The last time the Central Belize Corridor - also known as the jaguar corridor - made the news was in 2012 when the company Green Tropics raised an environmental red flag when they dug a 2 mile canal through it.
But, this corridor extends 750 kilometres - or approximately 466 miles - of the country, and a part of the Mesoamerican Biological Corridor, and this protected area is vital to the wildlife which calls it home. But among those 466 miles, there are private land owners, and different communities which make up parts of it, so the conservationists are trying to make sure that the human interaction with the corridor is beneficial, instead of the deforestation and shrinking of the wildlife habitat which happens whenever forests are cut down for agricultural or housing purposes.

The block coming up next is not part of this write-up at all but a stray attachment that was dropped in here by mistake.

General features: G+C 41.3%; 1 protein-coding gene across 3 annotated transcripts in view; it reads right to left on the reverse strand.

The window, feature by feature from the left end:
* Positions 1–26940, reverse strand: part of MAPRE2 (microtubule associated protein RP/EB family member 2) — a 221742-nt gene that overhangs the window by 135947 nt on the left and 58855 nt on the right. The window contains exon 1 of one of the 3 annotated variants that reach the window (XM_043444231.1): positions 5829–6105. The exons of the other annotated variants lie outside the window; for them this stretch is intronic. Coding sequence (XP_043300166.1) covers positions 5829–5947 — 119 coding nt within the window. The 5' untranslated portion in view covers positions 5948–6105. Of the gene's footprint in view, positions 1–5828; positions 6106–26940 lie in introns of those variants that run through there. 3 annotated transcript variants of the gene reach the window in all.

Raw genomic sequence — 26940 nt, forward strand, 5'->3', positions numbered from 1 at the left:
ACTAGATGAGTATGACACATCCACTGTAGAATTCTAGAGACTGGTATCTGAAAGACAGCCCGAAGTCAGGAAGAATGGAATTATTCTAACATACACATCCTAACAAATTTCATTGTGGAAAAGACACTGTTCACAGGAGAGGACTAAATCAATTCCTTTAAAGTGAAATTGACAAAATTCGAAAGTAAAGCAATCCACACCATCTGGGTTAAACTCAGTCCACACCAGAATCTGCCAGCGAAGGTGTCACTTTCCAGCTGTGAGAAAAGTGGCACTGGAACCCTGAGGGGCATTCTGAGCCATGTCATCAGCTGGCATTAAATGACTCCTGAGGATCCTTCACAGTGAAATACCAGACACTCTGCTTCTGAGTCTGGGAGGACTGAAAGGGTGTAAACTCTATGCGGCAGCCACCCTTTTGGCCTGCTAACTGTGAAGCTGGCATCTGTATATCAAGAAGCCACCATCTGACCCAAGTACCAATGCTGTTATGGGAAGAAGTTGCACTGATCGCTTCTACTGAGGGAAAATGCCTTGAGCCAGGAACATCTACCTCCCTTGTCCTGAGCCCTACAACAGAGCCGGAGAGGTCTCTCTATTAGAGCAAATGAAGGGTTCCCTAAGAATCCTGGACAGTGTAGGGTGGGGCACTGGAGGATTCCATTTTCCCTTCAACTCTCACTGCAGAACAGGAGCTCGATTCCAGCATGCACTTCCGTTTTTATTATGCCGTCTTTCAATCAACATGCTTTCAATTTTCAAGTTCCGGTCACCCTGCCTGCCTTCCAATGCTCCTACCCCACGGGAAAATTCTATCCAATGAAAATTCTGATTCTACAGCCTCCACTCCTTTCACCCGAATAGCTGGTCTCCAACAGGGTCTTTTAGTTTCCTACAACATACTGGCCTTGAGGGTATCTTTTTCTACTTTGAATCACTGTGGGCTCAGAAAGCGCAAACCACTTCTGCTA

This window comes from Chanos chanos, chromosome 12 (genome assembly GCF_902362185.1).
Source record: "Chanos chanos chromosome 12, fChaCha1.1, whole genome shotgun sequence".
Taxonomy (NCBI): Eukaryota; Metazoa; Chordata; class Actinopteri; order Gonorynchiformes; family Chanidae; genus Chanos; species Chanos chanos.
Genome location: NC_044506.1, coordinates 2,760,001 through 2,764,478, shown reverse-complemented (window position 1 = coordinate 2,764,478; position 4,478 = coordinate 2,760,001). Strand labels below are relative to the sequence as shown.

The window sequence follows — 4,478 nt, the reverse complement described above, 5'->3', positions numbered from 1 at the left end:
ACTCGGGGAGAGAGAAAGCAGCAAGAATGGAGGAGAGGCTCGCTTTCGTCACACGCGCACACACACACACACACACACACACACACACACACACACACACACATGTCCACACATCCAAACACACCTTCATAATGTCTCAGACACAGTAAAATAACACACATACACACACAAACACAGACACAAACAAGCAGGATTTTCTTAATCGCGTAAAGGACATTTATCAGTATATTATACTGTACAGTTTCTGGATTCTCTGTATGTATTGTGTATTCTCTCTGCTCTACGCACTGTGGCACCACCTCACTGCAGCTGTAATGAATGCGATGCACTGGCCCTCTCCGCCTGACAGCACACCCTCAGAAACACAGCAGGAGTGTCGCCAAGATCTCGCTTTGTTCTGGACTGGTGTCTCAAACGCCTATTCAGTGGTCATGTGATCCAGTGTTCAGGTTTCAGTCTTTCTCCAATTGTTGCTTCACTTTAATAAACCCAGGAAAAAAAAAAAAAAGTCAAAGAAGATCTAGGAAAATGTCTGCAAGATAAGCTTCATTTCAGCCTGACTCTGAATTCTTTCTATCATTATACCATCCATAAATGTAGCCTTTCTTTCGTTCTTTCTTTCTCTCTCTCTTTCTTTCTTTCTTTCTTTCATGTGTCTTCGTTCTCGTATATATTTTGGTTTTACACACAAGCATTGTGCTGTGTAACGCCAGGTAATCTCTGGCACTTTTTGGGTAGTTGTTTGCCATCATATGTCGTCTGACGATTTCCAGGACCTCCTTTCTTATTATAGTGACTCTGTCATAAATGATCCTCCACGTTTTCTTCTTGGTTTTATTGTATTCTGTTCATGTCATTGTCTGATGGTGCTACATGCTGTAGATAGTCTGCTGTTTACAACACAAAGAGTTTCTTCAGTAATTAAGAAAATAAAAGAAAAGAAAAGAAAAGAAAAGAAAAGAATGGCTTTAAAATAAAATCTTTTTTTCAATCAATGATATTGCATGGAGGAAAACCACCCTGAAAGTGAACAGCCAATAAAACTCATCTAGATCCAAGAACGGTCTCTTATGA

The constant threat to the corridor is something that the University of Belize's Environmental Research Institute knows very well, and so a very involved, very exhaustive consultation process in which 15-member task force was put together. This taskforce comprised of representatives from governmental agencies and non-governmental organizations, and their objective was to put together a corridor Action Plan.
After months of consultation, the plan was completed and unveiled today by the UB Environmental Research Institute, 7News spoke with the leader of the taskforce about the major elements of the plan. Here's how she described it:
The plan is supposed to be implemented over the next 3 years.